Goldman Sachs anticipates a positive turnaround for UK stocks, projecting a gain of approximately 7% for British blue-chip companies in 2024. While global equities experienced a substantial rally in 2023, with US and European markets witnessing gains between 20-30%, the FTSE 100 index of large-cap London-listed stocks only saw a modest increase of 4%. This can be attributed to the negative impact of the commodities market and China exposure, according to a team of analysts at Goldman, led by Sharon Bell.
Similarly, the mid-cap FTSE 250, which relies more heavily on the UK market, saw a meager 4% rise due to a weakened domestic economy, lack of merger and acquisition activity, and a struggling real estate sector. Over the past few years, the UK stock market has fallen out of favor, resulting in companies buying back shares on an unprecedented scale and a scarcity of initial public offerings.
Goldman Sachs acknowledges that there are certain structural barriers that could continue to limit potential gains. For instance, companies' extensive share buybacks have led to a process of de-equitizing, while regulations have compelled pension and insurance firms to retreat from public equity. Additionally, relatively few domestic buyers are investing in UK shares as households demonstrate low levels of stock ownership.
However, despite these obstacles, Goldman Sachs remains optimistic about the outlook for 2024. Notably, inflation has subsided more quickly than anticipated, prompting a corresponding decrease in interest rates set by the Bank of England. The bank's economists predict that the BoE will start lowering rates in May 2024, gradually reducing them at a pace of 25 basis points per meeting. As a result, forward policy rates in December 2025 have declined by approximately 140 basis points since the end of Q3 in 2023.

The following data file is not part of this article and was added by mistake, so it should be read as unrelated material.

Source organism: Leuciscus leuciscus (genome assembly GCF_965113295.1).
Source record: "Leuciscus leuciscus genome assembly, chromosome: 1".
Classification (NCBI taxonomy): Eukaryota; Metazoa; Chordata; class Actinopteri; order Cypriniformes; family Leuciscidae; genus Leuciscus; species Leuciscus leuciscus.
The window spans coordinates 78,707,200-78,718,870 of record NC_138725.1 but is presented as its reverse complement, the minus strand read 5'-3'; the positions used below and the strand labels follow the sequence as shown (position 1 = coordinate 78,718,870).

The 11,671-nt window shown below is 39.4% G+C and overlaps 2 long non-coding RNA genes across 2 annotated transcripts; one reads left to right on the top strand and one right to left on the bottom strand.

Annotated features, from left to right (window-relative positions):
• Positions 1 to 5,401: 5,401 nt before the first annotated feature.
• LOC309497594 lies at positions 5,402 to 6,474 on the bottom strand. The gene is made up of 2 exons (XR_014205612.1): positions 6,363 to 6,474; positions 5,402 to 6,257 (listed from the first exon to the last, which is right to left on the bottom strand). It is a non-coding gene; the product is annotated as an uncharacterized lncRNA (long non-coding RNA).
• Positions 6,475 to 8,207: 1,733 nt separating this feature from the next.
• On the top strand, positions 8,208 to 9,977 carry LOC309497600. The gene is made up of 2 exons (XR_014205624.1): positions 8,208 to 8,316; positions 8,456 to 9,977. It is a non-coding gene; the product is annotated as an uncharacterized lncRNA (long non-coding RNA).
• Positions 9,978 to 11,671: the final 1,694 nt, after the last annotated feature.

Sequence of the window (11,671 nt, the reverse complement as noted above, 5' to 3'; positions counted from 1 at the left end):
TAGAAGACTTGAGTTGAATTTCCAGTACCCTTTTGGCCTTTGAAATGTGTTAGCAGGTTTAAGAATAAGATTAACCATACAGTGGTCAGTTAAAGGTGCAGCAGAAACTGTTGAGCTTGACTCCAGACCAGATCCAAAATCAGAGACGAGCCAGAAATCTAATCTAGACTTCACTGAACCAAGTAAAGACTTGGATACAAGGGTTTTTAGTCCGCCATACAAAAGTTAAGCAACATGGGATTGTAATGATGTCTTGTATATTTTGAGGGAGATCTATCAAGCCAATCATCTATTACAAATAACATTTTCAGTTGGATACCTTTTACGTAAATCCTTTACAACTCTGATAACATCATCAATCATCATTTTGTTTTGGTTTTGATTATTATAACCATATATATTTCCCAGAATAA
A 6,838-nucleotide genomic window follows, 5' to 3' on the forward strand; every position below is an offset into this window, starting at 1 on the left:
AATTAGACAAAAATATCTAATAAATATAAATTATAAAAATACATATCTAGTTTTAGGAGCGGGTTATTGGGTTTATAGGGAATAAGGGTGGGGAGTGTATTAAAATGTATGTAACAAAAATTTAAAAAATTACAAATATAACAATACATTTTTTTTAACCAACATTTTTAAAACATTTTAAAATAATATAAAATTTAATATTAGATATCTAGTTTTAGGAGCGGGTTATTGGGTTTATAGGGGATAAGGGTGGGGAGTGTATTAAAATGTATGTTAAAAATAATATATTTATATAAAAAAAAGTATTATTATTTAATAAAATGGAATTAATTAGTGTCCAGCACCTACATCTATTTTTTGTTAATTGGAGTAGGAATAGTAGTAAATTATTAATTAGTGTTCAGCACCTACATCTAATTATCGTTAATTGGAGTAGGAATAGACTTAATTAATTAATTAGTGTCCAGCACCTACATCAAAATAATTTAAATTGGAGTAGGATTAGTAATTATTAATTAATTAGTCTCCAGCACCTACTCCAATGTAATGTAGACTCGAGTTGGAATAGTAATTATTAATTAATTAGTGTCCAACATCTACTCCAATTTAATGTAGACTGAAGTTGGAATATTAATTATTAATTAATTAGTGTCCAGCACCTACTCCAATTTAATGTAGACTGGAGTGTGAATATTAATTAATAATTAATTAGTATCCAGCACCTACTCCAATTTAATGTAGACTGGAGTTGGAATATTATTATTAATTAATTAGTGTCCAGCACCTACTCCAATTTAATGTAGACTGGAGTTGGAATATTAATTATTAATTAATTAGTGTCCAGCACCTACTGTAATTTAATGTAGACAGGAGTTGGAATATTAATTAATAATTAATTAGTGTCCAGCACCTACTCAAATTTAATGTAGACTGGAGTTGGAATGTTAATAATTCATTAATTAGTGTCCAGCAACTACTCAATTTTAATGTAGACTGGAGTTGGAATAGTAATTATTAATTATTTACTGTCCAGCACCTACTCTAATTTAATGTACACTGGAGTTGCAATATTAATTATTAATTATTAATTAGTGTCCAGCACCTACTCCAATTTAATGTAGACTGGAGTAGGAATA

Goldman Sachs believes that the decline in borrowing costs will provide a boost to household incomes, especially for those with mortgages, given the prevalent variable interest rates in the UK. Additionally, softer inflation is expected to contribute to real income growth, further enhancing the positive economic climate.
In conclusion, while the UK stock market has encountered various challenges, Goldman Sachs foresees a more favorable landscape in 2024. The projected decline in interest rates and associated economic factors suggest that British blue-chip stocks have the potential to regain momentum and yield promising returns.
FTSE 100 Outlook Positive for 2024
Goldman Sachs has expressed optimism for the FTSE 100, citing several factors that are likely to boost the index. These include a low valuation, improving global demand, and limited supply. The investment bank predicts that the FTSE 100 will climb to 7,900 by the end of 2024.
On Monday, the Footsie experienced a slight decline of 0.3%, closing at 7,666. This drop was primarily driven by struggles in the energy sector, as oil prices dipped and Shell announced potential earnings losses of up to $4.5 billion due to impairments.
The market response to the quarterly results teaser from Shell was tepid at best. Investors were unimpressed by Saudi Arabia's decision to cut crude prices, which dampened overall sentiment towards the sector. Russ Mould, AJ Bell's investment director, commented on the situation.
London-listed mining companies, including Anglo American, BHP, and Antofagasta, also faced declines. Concerns arose about a potentially slowing Chinese economy reducing demand for these commodities.
In contrast, UK spread-betting and investment platform group CMC Markets saw a significant boost in its shares. The company expects its net operating income for fiscal year 2024 to range between £290 million and £310 million ($369 million-$394 million). This revised forecast surpasses their previous estimate of £250 million-£280 million.
Looking beyond the UK, the overall mood in Europe was mixed. Germany's DAX index rose by 0.3%, while France's CAC 40 remained relatively unchanged. In terms of currency, both the euro and pound experienced minimal fluctuations compared to Friday's closing levels. Meanwhile, German 10-year bund yields, the continent's benchmark, rose by 4.8 basis points to 2.208% in line with their US counterparts.
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